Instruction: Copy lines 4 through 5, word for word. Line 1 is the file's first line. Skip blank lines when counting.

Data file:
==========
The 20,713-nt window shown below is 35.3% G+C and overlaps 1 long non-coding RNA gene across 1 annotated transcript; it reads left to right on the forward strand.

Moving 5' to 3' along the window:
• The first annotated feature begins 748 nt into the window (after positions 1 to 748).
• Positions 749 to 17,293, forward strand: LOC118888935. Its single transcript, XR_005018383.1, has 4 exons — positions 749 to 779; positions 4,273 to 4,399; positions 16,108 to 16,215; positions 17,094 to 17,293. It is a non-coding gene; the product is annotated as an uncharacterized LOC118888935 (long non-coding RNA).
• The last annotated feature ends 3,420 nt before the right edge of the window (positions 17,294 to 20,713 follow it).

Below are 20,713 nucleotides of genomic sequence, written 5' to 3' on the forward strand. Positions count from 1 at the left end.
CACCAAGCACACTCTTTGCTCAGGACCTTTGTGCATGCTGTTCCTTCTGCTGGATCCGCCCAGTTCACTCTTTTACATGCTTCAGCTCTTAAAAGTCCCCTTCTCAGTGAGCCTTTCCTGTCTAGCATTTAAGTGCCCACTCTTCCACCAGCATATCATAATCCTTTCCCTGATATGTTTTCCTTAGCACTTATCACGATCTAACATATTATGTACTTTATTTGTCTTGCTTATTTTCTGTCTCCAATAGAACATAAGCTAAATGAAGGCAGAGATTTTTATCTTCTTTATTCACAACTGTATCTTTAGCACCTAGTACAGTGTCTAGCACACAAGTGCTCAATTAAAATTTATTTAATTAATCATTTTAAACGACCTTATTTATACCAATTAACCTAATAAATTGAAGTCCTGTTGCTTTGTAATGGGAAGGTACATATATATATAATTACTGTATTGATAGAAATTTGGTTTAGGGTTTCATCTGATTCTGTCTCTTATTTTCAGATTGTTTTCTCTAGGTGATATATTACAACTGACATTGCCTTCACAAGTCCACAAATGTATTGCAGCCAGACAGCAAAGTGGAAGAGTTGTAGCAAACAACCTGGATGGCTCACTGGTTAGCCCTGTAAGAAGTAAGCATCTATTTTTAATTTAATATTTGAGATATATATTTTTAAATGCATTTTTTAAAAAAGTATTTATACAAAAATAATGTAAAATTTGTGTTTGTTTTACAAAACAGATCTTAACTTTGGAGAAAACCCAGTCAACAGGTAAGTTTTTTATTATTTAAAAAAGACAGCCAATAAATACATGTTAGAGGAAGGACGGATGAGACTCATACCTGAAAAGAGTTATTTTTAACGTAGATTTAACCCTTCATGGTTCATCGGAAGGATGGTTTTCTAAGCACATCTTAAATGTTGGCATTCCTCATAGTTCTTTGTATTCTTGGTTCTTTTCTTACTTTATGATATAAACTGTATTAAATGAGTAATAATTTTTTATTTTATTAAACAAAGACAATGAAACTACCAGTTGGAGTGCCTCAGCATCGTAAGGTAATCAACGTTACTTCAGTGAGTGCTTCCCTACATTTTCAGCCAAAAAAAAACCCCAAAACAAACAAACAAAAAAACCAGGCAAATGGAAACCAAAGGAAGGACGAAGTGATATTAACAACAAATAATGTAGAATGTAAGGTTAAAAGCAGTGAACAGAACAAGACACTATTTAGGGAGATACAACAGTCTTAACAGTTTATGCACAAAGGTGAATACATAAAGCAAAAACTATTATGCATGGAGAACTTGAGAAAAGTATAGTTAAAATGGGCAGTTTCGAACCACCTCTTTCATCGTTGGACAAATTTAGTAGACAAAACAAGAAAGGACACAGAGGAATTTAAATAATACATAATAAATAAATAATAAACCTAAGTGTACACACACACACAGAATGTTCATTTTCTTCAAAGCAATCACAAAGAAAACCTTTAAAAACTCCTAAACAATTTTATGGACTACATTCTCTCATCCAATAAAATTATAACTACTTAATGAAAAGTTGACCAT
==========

• Positions 749 to 17,293, forward strand: LOC118888935. Its single transcript, XR_005018383.1, has 4 exons — positions 749 to 779; positions 4,273 to 4,399; positions 16,108 to 16,215; positions 17,094 to 17,293. It is a non-coding gene; the product is annotated as an uncharacterized LOC118888935 (long non-coding RNA).
• The last annotated feature ends 3,420 nt before the right edge of the window (positions 17,294 to 20,713 follow it).